First published in John O’Groat Journal in March 2019
Recently I visited Bayview House in Thurso and met up with the manager Claire and her assistants Anita and Donalda.
The first thing that struck me is why was a home for the elderly built on three floors? Who designed it and who gave it the go ahead?
When opened in 1995 the plan was that residents would eat, sleep and meet only those on their own floor but staff changed that so now residents can mingle and everyone can eat in the dining area and socialise in the meeting rooms.
Working between three floors is challenging for staff, especially when they have to move heavy equipment around. There is a lift but it is quite small and most residents have to be accompanied when going from one level to another. As residents’ needs increase, staff skills have also increased.
Bayview is quite unique in that it is a residential care home that also has two Day Care Centres, one run by the Local Authority for up to 20 folk and the other, the Couthie Corner, run by Alzheimers Scotland, catering for up to ten people with Dementia.
There is residential accommodation for twenty-two people with one additional room for Respite Care. (Personally, I think there should be far more respite care available in the county and that is one thing we will be pushing for when the bed numbers are being discussed for the proposed new Health Care Hubs).
Incidentally, staff tell me they are excited about the prospect of moving to a new purpose built Care Home at the proposed new Hub at Dunbar.
Interestingly, rooms in Bayview, as with all NHS Highland care homes, are allocated by Social Work personnel from a placement department in Inverness.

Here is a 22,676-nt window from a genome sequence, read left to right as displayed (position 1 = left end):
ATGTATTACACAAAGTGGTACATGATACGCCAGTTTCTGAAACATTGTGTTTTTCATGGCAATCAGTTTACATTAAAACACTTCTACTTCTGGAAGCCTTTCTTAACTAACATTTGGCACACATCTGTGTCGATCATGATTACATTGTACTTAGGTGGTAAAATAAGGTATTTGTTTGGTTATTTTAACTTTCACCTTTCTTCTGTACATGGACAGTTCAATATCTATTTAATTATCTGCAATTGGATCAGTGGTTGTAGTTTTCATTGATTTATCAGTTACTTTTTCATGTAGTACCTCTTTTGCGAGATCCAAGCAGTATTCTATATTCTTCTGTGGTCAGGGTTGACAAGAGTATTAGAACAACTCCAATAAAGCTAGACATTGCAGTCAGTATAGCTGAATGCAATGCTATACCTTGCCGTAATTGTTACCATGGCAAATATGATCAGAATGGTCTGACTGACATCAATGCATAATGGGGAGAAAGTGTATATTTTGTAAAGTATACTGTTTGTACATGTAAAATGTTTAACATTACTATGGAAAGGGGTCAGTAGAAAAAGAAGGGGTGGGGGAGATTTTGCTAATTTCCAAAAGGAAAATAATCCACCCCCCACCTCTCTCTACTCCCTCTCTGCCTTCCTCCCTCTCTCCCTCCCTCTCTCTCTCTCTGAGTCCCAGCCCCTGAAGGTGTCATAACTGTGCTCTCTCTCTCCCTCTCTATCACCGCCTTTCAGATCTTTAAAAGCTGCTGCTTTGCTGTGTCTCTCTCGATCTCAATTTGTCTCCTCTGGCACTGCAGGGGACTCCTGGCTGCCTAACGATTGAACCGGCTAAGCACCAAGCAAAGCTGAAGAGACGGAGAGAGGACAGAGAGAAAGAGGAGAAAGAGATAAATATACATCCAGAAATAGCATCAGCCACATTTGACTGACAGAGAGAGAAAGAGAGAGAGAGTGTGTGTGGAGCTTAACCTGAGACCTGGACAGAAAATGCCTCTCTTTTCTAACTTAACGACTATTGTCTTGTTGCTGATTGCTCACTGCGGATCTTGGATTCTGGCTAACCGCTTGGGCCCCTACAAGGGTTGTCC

At the moment throughout the county there appears to be a shortage of beds of all kinds and again this is something CHAT will be highlighting during discussions on bed numbers.
The staff at Bayview have a great relationship with the residents, noticing straight away if something is not right and a nurse or doctor will be called.
A local doctor visits every two weeks and an Advanced Nurse Practitioner visits every week.
There is no shortage of visitors to Bayview. Three days a week the “Dolly Trolley” as it’s called, comes around. This is a trolley run by RVS containing various items for the residents to purchase. This is an important service which allows the residents the independence of doing their own shopping.
Pet Therapy dogs are brought in regularly and are very popular, as are the small ponies that come wearing their special shoes and “nappies”.
The PEEPS group consisting of babies up to a year old comes along and the residents love holding and interacting with the children.
The befrienders from Thurso High school also drop in and both they and the residents get a lot from the visits.
Volunteers arrange regular quizzes, bingo sessions and musical events. The local Accordion and Fiddle group also come along and play.
Hairdressers regularly pop in and there are plans for beauty students from North Highland College to offer the residents relaxing hand and foot massages.
All in all it’s another great example of a NHS Highland facility that is well run by dedicated, caring and hard-working staff.
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